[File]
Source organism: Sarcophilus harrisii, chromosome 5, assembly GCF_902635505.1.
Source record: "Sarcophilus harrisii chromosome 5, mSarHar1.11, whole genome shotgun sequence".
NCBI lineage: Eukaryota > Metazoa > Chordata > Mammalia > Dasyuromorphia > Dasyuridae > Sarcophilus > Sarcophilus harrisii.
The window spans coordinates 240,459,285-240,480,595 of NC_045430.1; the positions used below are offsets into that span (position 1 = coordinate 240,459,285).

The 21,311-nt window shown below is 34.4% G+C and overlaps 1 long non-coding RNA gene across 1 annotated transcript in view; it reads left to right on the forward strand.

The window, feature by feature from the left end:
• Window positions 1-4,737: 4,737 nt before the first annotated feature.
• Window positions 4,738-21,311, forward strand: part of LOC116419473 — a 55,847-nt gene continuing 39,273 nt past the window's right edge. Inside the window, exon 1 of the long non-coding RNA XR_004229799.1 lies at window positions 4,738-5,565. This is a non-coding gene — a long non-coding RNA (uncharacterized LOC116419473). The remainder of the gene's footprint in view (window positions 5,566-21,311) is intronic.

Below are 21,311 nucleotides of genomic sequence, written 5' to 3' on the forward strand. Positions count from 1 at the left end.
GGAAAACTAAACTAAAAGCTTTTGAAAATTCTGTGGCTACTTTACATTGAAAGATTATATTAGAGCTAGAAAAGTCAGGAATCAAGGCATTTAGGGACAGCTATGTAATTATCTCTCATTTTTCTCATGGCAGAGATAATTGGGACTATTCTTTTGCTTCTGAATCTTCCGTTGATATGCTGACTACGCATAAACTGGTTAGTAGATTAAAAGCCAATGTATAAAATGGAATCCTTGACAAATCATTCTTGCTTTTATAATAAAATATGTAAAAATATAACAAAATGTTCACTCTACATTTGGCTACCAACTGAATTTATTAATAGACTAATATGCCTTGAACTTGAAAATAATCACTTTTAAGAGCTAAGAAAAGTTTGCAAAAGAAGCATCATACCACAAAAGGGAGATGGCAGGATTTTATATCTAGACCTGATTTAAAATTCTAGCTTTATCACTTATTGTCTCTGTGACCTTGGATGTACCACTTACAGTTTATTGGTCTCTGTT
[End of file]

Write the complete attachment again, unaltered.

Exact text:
Source organism: Sarcophilus harrisii, chromosome 5, assembly GCF_902635505.1.
Source record: "Sarcophilus harrisii chromosome 5, mSarHar1.11, whole genome shotgun sequence".
NCBI lineage: Eukaryota > Metazoa > Chordata > Mammalia > Dasyuromorphia > Dasyuridae > Sarcophilus > Sarcophilus harrisii.
The window spans coordinates 240,459,285-240,480,595 of NC_045430.1; the positions used below are offsets into that span (position 1 = coordinate 240,459,285).

The 21,311-nt window shown below is 34.4% G+C and overlaps 1 long non-coding RNA gene across 1 annotated transcript in view; it reads left to right on the forward strand.

The window, feature by feature from the left end:
• Window positions 1-4,737: 4,737 nt before the first annotated feature.
• Window positions 4,738-21,311, forward strand: part of LOC116419473 — a 55,847-nt gene continuing 39,273 nt past the window's right edge. Inside the window, exon 1 of the long non-coding RNA XR_004229799.1 lies at window positions 4,738-5,565. This is a non-coding gene — a long non-coding RNA (uncharacterized LOC116419473). The remainder of the gene's footprint in view (window positions 5,566-21,311) is intronic.

Below are 21,311 nucleotides of genomic sequence, written 5' to 3' on the forward strand. Positions count from 1 at the left end.
GGAAAACTAAACTAAAAGCTTTTGAAAATTCTGTGGCTACTTTACATTGAAAGATTATATTAGAGCTAGAAAAGTCAGGAATCAAGGCATTTAGGGACAGCTATGTAATTATCTCTCATTTTTCTCATGGCAGAGATAATTGGGACTATTCTTTTGCTTCTGAATCTTCCGTTGATATGCTGACTACGCATAAACTGGTTAGTAGATTAAAAGCCAATGTATAAAATGGAATCCTTGACAAATCATTCTTGCTTTTATAATAAAATATGTAAAAATATAACAAAATGTTCACTCTACATTTGGCTACCAACTGAATTTATTAATAGACTAATATGCCTTGAACTTGAAAATAATCACTTTTAAGAGCTAAGAAAAGTTTGCAAAAGAAGCATCATACCACAAAAGGGAGATGGCAGGATTTTATATCTAGACCTGATTTAAAATTCTAGCTTTATCACTTATTGTCTCTGTGACCTTGGATGTACCACTTACAGTTTATTGGTCTCTGTT